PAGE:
My appreciation of quantum theory is at the Schroedinger equation level. This theory is not about particles but rather about waves with various interpretations on how the results of solving that equation might be related to particles, like the waves are probability functions that determine the locations of particles.
So the concept of a particle is introduced ad hoc under the assumption that particles exist. To my knowledge there is no theory of particles with predictive results except for classical physics which is known to be a multiple event average of quantum theory on the micro-scale.
My interpretation is that its all fields or waves. Particles are just a conceptual approximation of what happens when different types of quantum waves interact- like when quantum waves associated with the photon, or in other words electromagnetic waves, interact with quantum waves associated with electrons inside of atoms.
The terminology photon and electron is OK to use, but the thinking that they exist as point particles is a carry over from classical physics. The missing element, or theory, is an understanding of how photon quantum waves that are spread over a space quite large compared to an atom, can shrink to atommic size and change the state of electron quantum waves.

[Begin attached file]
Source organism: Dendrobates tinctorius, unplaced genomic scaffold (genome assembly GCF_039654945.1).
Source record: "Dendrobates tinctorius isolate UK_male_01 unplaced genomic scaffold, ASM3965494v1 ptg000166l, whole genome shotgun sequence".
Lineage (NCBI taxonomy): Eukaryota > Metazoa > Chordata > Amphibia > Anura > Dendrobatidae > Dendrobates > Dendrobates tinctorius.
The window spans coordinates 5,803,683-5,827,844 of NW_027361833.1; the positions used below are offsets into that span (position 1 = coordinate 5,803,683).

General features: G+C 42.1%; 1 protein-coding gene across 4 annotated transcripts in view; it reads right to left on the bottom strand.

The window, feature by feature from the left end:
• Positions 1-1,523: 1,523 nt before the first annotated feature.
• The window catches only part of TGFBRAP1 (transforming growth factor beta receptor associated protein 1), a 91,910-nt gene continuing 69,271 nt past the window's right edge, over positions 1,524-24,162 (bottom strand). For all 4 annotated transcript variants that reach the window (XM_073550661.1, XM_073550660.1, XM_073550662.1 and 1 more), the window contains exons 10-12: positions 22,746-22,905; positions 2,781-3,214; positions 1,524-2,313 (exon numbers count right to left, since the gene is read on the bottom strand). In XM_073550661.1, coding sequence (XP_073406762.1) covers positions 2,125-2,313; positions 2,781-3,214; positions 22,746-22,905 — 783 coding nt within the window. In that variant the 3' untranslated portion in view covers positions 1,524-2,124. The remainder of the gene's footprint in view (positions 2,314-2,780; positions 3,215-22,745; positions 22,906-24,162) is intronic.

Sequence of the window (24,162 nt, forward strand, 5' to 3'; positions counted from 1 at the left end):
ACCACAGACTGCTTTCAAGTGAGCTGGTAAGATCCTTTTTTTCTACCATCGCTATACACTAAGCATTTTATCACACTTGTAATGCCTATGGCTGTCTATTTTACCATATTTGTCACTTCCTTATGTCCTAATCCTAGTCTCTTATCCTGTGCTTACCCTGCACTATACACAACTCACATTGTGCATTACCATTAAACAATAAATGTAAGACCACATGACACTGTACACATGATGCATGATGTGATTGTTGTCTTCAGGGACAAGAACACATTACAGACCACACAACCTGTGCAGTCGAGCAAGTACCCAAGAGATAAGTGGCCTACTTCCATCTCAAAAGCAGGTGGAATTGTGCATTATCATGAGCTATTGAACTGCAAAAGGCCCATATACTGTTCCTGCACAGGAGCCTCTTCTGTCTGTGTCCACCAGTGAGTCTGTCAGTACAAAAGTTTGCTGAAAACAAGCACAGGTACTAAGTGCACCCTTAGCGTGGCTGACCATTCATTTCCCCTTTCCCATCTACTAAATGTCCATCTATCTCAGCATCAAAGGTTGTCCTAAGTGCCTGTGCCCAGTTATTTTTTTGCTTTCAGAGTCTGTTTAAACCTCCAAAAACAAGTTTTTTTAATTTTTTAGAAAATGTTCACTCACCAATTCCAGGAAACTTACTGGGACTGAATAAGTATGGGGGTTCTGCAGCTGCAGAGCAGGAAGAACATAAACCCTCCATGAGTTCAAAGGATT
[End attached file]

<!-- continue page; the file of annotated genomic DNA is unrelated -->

Presumably the interaction time of these two types of quantum waves is on the scale of the Planck time, so perhaps quantum gravity will result in such an understanding. But a mistaken paradigm, that particles exist like strings, (membranes are closer to the truth in my opinion), may hold back progress on that theory. I suggest that physicists change the word particle to wave in all their writings. So instead of discovering new particles in wave accelerators, they are really discovering new types of quantum waves.
There are limiting environments where the particle approximation is a good. An example is the flow of electron waves in a conductor. The waves interact so often with the medium they are in, that after each interaction, the electron waves have not had a chance to spread out very much before the next interaction. In such cases the waves are so highly confined that it is appropriate to refer to them as particles, but they really are just highly localized packets of waves. Super conductors are a different story. It is conceptually easy to understand how waves can pass through a medium without interacting with it.
I would be very interested if you know of any quantum theory that directly derives the properties of a particle rather than via interpretation.